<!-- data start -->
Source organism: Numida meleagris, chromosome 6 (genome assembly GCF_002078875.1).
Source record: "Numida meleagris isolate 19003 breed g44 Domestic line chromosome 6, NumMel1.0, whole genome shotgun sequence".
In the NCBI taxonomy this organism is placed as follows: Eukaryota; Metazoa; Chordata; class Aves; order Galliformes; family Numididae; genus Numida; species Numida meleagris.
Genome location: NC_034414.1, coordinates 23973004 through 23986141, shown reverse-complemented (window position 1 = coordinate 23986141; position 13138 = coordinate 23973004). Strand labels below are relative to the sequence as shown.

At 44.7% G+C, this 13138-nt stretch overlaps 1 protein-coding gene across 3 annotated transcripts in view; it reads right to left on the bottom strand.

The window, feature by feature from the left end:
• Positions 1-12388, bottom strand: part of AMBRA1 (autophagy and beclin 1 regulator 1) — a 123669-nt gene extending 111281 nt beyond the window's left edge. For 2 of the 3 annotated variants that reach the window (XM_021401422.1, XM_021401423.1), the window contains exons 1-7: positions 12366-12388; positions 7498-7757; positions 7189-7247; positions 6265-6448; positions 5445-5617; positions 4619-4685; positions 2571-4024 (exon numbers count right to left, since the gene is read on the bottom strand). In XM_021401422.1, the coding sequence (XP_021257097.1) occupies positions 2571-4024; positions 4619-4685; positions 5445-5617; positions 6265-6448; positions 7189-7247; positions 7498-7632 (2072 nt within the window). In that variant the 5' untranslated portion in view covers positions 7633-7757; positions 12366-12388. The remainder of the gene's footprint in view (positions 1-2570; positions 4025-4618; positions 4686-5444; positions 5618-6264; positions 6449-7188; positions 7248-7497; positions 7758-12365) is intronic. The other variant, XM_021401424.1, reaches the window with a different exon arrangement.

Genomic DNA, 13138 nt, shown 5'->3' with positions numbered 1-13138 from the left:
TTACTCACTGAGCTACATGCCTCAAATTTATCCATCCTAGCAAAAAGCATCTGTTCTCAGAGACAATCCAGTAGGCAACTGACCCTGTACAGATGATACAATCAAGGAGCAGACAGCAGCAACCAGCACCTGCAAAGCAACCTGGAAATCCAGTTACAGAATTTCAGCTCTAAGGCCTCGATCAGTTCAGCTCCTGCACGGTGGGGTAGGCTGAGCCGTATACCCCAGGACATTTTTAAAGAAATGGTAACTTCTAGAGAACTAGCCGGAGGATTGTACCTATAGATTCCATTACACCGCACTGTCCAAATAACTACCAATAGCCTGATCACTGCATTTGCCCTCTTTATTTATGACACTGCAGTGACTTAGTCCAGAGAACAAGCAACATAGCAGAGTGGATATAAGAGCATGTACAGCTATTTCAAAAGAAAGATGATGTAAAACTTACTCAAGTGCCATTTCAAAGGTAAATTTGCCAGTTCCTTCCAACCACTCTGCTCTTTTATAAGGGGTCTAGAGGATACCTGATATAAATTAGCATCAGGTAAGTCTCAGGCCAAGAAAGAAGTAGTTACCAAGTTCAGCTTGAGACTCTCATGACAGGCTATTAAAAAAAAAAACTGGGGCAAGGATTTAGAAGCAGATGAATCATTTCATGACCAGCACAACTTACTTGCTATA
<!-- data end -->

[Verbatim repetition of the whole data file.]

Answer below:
Source organism: Numida meleagris, chromosome 6 (genome assembly GCF_002078875.1).
Source record: "Numida meleagris isolate 19003 breed g44 Domestic line chromosome 6, NumMel1.0, whole genome shotgun sequence".
In the NCBI taxonomy this organism is placed as follows: Eukaryota; Metazoa; Chordata; class Aves; order Galliformes; family Numididae; genus Numida; species Numida meleagris.
Genome location: NC_034414.1, coordinates 23973004 through 23986141, shown reverse-complemented (window position 1 = coordinate 23986141; position 13138 = coordinate 23973004). Strand labels below are relative to the sequence as shown.

At 44.7% G+C, this 13138-nt stretch overlaps 1 protein-coding gene across 3 annotated transcripts in view; it reads right to left on the bottom strand.

The window, feature by feature from the left end:
• Positions 1-12388, bottom strand: part of AMBRA1 (autophagy and beclin 1 regulator 1) — a 123669-nt gene extending 111281 nt beyond the window's left edge. For 2 of the 3 annotated variants that reach the window (XM_021401422.1, XM_021401423.1), the window contains exons 1-7: positions 12366-12388; positions 7498-7757; positions 7189-7247; positions 6265-6448; positions 5445-5617; positions 4619-4685; positions 2571-4024 (exon numbers count right to left, since the gene is read on the bottom strand). In XM_021401422.1, the coding sequence (XP_021257097.1) occupies positions 2571-4024; positions 4619-4685; positions 5445-5617; positions 6265-6448; positions 7189-7247; positions 7498-7632 (2072 nt within the window). In that variant the 5' untranslated portion in view covers positions 7633-7757; positions 12366-12388. The remainder of the gene's footprint in view (positions 1-2570; positions 4025-4618; positions 4686-5444; positions 5618-6264; positions 6449-7188; positions 7248-7497; positions 7758-12365) is intronic. The other variant, XM_021401424.1, reaches the window with a different exon arrangement.

Genomic DNA, 13138 nt, shown 5'->3' with positions numbered 1-13138 from the left:
TTACTCACTGAGCTACATGCCTCAAATTTATCCATCCTAGCAAAAAGCATCTGTTCTCAGAGACAATCCAGTAGGCAACTGACCCTGTACAGATGATACAATCAAGGAGCAGACAGCAGCAACCAGCACCTGCAAAGCAACCTGGAAATCCAGTTACAGAATTTCAGCTCTAAGGCCTCGATCAGTTCAGCTCCTGCACGGTGGGGTAGGCTGAGCCGTATACCCCAGGACATTTTTAAAGAAATGGTAACTTCTAGAGAACTAGCCGGAGGATTGTACCTATAGATTCCATTACACCGCACTGTCCAAATAACTACCAATAGCCTGATCACTGCATTTGCCCTCTTTATTTATGACACTGCAGTGACTTAGTCCAGAGAACAAGCAACATAGCAGAGTGGATATAAGAGCATGTACAGCTATTTCAAAAGAAAGATGATGTAAAACTTACTCAAGTGCCATTTCAAAGGTAAATTTGCCAGTTCCTTCCAACCACTCTGCTCTTTTATAAGGGGTCTAGAGGATACCTGATATAAATTAGCATCAGGTAAGTCTCAGGCCAAGAAAGAAGTAGTTACCAAGTTCAGCTTGAGACTCTCATGACAGGCTATTAAAAAAAAAAACTGGGGCAAGGATTTAGAAGCAGATGAATCATTTCATGACCAGCACAACTTACTTGCTATA